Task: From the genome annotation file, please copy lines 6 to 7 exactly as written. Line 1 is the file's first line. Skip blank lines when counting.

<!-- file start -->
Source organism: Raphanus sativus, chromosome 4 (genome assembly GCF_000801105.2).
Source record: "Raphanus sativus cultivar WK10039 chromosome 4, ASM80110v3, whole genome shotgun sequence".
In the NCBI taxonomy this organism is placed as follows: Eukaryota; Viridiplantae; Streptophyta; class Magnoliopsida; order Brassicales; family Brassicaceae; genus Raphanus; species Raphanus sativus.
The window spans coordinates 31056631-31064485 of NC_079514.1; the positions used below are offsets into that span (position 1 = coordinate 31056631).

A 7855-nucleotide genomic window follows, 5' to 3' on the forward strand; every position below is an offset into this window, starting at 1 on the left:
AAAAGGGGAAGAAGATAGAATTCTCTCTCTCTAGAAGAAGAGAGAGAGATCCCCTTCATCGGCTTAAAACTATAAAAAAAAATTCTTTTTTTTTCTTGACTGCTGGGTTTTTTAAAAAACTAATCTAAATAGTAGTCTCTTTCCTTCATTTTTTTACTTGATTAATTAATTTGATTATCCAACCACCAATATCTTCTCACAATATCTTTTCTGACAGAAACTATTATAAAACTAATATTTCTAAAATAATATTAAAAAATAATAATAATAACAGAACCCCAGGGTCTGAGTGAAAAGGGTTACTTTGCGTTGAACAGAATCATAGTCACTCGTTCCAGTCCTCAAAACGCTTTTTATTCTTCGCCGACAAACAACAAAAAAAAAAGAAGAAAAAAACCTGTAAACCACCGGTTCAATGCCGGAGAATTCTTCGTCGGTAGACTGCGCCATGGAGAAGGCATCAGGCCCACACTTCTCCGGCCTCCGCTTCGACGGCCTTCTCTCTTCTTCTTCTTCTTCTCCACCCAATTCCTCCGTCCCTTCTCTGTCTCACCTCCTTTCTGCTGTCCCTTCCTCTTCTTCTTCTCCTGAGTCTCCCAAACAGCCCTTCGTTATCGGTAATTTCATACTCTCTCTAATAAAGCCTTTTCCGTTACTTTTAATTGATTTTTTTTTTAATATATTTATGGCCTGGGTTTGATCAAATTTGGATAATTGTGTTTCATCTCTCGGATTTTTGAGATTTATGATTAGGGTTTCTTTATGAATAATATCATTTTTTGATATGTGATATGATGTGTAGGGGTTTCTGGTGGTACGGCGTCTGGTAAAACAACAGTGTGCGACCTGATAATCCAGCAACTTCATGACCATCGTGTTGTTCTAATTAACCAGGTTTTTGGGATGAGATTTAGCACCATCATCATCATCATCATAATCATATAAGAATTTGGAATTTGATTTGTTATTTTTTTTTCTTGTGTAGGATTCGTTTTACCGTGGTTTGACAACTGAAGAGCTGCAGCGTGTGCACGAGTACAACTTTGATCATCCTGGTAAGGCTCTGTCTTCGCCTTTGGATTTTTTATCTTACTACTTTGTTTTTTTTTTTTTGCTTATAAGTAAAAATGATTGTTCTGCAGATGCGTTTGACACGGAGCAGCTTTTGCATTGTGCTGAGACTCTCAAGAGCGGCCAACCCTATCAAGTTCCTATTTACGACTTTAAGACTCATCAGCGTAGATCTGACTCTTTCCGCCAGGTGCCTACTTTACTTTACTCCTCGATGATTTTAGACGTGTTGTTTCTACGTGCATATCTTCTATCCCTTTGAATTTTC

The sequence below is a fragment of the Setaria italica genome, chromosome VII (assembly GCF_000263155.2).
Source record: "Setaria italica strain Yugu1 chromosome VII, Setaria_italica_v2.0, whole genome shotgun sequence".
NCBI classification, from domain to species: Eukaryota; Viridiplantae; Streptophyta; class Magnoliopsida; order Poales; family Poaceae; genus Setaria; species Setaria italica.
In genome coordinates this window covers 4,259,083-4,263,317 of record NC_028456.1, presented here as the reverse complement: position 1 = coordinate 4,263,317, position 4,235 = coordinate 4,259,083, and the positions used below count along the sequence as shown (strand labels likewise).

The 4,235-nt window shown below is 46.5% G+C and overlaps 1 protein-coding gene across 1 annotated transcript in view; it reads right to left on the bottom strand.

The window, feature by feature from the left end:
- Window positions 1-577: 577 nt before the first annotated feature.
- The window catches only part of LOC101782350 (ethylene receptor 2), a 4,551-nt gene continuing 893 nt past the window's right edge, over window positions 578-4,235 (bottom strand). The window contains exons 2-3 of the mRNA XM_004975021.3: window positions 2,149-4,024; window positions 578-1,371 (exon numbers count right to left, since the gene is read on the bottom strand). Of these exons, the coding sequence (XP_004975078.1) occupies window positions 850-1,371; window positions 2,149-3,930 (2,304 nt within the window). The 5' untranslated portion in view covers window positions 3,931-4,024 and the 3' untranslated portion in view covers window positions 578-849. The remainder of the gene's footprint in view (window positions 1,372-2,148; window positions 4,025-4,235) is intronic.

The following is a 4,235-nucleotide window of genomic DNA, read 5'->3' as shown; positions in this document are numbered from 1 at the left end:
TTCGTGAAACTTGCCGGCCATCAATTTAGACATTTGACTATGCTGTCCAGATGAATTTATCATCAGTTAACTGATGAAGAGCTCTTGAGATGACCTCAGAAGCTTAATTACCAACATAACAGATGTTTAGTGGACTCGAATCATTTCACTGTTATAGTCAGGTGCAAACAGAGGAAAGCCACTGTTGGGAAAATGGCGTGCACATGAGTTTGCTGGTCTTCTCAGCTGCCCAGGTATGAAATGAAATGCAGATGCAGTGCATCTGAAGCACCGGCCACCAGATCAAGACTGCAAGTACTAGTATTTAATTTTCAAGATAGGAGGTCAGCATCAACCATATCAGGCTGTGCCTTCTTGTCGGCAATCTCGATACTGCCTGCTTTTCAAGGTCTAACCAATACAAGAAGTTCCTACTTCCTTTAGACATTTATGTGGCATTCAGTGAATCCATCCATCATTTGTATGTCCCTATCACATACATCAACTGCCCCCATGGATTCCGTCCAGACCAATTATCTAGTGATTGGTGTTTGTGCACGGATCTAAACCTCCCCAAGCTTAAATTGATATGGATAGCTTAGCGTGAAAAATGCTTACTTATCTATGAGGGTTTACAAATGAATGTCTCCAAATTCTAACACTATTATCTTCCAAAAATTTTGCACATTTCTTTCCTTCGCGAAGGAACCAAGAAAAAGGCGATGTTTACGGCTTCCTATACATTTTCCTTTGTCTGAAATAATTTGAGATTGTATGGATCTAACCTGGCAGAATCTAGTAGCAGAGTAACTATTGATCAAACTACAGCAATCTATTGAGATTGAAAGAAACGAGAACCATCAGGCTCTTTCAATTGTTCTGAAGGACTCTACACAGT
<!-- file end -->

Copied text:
AAAAGGGGAAGAAGATAGAATTCTCTCTCTCTAGAAGAAGAGAGAGAGATCCCCTTCATCGGCTTAAAACTATAAAAAAAAATTCTTTTTTTTTCTTGACTGCTGGGTTTTTTAAAAAACTAATCTAAATAGTAGTCTCTTTCCTTCATTTTTTTACTTGATTAATTAATTTGATTATCCAACCACCAATATCTTCTCACAATATCTTTTCTGACAGAAACTATTATAAAACTAATATTTCTAAAATAATATTAAAAAATAATAATAATAACAGAACCCCAGGGTCTGAGTGAAAAGGGTTACTTTGCGTTGAACAGAATCATAGTCACTCGTTCCAGTCCTCAAAACGCTTTTTATTCTTCGCCGACAAACAACAAAAAAAAAAGAAGAAAAAAACCTGTAAACCACCGGTTCAATGCCGGAGAATTCTTCGTCGGTAGACTGCGCCATGGAGAAGGCATCAGGCCCACACTTCTCCGGCCTCCGCTTCGACGGCCTTCTCTCTTCTTCTTCTTCTTCTCCACCCAATTCCTCCGTCCCTTCTCTGTCTCACCTCCTTTCTGCTGTCCCTTCCTCTTCTTCTTCTCCTGAGTCTCCCAAACAGCCCTTCGTTATCGGTAATTTCATACTCTCTCTAATAAAGCCTTTTCCGTTACTTTTAATTGATTTTTTTTTTAATATATTTATGGCCTGGGTTTGATCAAATTTGGATAATTGTGTTTCATCTCTCGGATTTTTGAGATTTATGATTAGGGTTTCTTTATGAATAATATCATTTTTTGATATGTGATATGATGTGTAGGGGTTTCTGGTGGTACGGCGTCTGGTAAAACAACAGTGTGCGACCTGATAATCCAGCAACTTCATGACCATCGTGTTGTTCTAATTAACCAGGTTTTTGGGATGAGATTTAGCACCATCATCATCATCATCATAATCATATAAGAATTTGGAATTTGATTTGTTATTTTTTTTTCTTGTGTAGGATTCGTTTTACCGTGGTTTGACAACTGAAGAGCTGCAGCGTGTGCACGAGTACAACTTTGATCATCCTGGTAAGGCTCTGTCTTCGCCTTTGGATTTTTTATCTTACTACTTTGTTTTTTTTTTTTTGCTTATAAGTAAAAATGATTGTTCTGCAGATGCGTTTGACACGGAGCAGCTTTTGCATTGTGCTGAGACTCTCAAGAGCGGCCAACCCTATCAAGTTCCTATTTACGACTTTAAGACTCATCAGCGTAGATCTGACTCTTTCCGCCAGGTGCCTACTTTACTTTACTCCTCGATGATTTTAGACGTGTTGTTTCTACGTGCATATCTTCTATCCCTTTGAATTTTC

The sequence below is a fragment of the Setaria italica genome, chromosome VII (assembly GCF_000263155.2).